The Root of All Evil: Don’t Bite Too Hard

This afternoon I ran into a friend of mine, and we somehow got into a discussion about something I said in yesterday's post — about how I am troubled by the idea that something needs to be "Christianized" in order to … Read More

By / May 2, 2007

This afternoon I ran into a friend of mine, and we somehow got into a discussion about something I said in yesterday's post — about how I am troubled by the idea that something needs to be "Christianized" in order to be universalized. Although I can see how it works as a metaphor, I'm not convinced that there isn't an underlying creepiness to it regardless of whether or not the idea is meant to be taken literally.

My friend had a different take on it. He thinks of Christianity as being a way of life that is open and accessible to all people, Jew or Gentile. For him, the metaphor seems to work because if we take Christianity at its word (great pun, huh?), it is a gesture of openness and inclusion.

Now I'm going to be difficult. I have a problem with the fact that this "openness" hinges on the recipient being a full-on believer in JC as the Messiah, in a literalist kind of way: "For God so loved the world that he gave his only begotten Son, that whosoever believes in Him will not perish but have everlasting life" (John 3:16).

So, the offer is universal, but if you don't accept the offer on its precise terms, you get shut out, ultimately fried in the Lake of Fire if we also take the apocalyptic book of Revalation at its word.

It's a piece of Halloween candy with a tiny little razor blade lodged into it. Don't bite too hard.

But the question, then, at some point, becomes whether religion itself is the razor blade lodged into our collective consciousness — whether it's not just Christianity that is a potential problem, but all religion. Well, it's not really my question, but I'm going to raise it anyway.

Today I read an entry over at a blog I like — the post has to do with a panel this past Sunday at the LA Times Book Festival on Religion and Society, moderated by novelist Thane Rosenbaum and "dominated by [author of God is Not Great: How Religion Poisons EverythingChristopher Hitchens' personality, if not by his anti-religious argument."

I was not lucky enough to see this panel, but it sounds like it got pretty heated.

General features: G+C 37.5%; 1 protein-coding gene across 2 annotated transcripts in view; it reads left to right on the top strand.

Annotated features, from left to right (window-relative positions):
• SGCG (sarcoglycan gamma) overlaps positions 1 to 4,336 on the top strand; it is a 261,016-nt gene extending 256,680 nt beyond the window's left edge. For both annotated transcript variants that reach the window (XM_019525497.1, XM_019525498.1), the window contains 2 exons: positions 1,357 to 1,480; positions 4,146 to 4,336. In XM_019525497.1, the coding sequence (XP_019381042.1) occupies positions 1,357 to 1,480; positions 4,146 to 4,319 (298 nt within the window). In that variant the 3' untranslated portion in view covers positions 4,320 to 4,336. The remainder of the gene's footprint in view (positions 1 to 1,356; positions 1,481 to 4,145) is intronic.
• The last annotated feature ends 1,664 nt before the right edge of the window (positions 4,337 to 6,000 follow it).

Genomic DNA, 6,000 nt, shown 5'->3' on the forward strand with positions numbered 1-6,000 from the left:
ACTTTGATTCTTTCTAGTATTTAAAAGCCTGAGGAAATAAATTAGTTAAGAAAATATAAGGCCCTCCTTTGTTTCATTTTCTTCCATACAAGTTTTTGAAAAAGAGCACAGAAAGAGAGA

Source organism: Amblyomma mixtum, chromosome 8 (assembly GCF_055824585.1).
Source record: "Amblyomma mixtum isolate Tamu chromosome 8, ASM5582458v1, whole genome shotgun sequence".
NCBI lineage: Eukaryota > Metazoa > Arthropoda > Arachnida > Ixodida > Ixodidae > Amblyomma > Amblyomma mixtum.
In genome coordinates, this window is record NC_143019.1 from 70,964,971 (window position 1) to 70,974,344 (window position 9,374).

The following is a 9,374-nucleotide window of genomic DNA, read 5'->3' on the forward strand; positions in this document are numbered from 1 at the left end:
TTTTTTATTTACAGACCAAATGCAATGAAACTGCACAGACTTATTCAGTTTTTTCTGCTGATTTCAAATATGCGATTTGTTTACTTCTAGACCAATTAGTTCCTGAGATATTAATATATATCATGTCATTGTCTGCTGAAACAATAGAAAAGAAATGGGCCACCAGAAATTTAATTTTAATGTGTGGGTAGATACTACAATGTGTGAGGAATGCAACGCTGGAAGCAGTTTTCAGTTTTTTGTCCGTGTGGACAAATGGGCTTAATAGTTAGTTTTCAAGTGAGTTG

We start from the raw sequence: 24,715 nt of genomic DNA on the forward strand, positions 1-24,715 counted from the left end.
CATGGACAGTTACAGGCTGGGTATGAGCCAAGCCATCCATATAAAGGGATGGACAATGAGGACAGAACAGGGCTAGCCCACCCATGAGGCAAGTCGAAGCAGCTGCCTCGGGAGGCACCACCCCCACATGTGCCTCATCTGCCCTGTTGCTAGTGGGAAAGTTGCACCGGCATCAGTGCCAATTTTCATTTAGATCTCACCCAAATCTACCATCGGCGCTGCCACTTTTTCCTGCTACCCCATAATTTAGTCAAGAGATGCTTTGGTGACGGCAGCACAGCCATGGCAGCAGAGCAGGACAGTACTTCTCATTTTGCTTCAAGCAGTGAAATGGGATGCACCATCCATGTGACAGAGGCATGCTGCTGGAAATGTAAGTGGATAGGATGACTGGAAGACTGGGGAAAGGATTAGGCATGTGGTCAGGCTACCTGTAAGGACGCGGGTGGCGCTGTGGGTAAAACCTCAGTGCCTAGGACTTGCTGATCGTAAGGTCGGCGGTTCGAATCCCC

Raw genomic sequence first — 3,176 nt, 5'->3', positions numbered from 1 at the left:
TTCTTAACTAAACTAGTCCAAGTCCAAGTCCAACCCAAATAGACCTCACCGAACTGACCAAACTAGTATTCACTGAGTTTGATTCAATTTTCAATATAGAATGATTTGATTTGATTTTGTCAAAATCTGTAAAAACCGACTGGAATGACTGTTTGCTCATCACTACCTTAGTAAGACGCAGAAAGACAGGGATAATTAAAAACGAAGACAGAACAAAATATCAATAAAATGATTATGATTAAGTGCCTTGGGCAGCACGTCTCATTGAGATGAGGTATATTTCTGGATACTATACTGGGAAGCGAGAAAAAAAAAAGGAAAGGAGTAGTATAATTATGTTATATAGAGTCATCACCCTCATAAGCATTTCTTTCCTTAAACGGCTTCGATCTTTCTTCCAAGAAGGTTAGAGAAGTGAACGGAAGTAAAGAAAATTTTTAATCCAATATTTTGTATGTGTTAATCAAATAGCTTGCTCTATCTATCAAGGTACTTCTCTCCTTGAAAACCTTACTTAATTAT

During the question and answer session, after one man was shouted down by the panel for asking an apparently-forbidden question (I couldn't hear it), another man stood and asked (I'm paraphrasing): "Yeah, let's take a moment to bring science back into this if we can. We live in a world where, thanks to the advances of scientific understanding, our species has mollified (sic?) itself sixfold, and yet more Americans expect to be raptured than believe in evolution." I didn't really listen to the end of his question, because it seemed a softball that any of the men on the panel would've been happy to reshape in their own words. "Here, here!–Science!" Yawn.

I'm guessing that the bad man asked a question pertaining to religion.

And, says my fellow twenty-something blogger:

Even if I'm totally alone in my generation, I want to say this: intellectuals between 40-60 (boomers and their younger cousins) seem increasingly willing to blame religion as the sole source of the world's problems — this from the generation who blamed capitalism as the sole source of the world's problems right up until they made their fortunes in the stock market and bought a yacht or a new set of golf clubs. Christopher Hitchens, in particular, explicitly argued that religion (not just radical religion) is always and everywhere a source of trouble. Hitchens even suggested that religion effectively teaches radical solipsism, and that the ontologies of the major world religions all teach people to believe that they are somehow cosmically important. Imagine: the Baby Boomers calling other people self-centered!

But I thought we had successfully transitioned into the Post-Secular era, where all of that "God is dead" nonsense has undergone its own tragic death, where people of all belief systems are re-visiting the notions of ritual and religion and re-claiming [some aspects of] their religious heritage. Maybe it's just the young'uns….

It seems to me that Hitchens, and others like him, are falling into their own trap of either-or, extremist thinking. Is that not also a "religion" of sorts, one that is potentially evil? How about a little middle ground?

The author of the blog entry above breaks this down in a couple of cool ways, one of which offers a not-so-literal reading of a biblical (Christian) passage that I won't take the time to quote here.

This reading would certainly seem too radical for many a Christian; it's true, I have effectively "reduced" the Bible to less-than-literal meaning. But if I believe it, this is still religion, it seems to me — and I cannot see how it is one of the fundamental causes of evil in the world.

So, religion — what we gonna do 'bout it?

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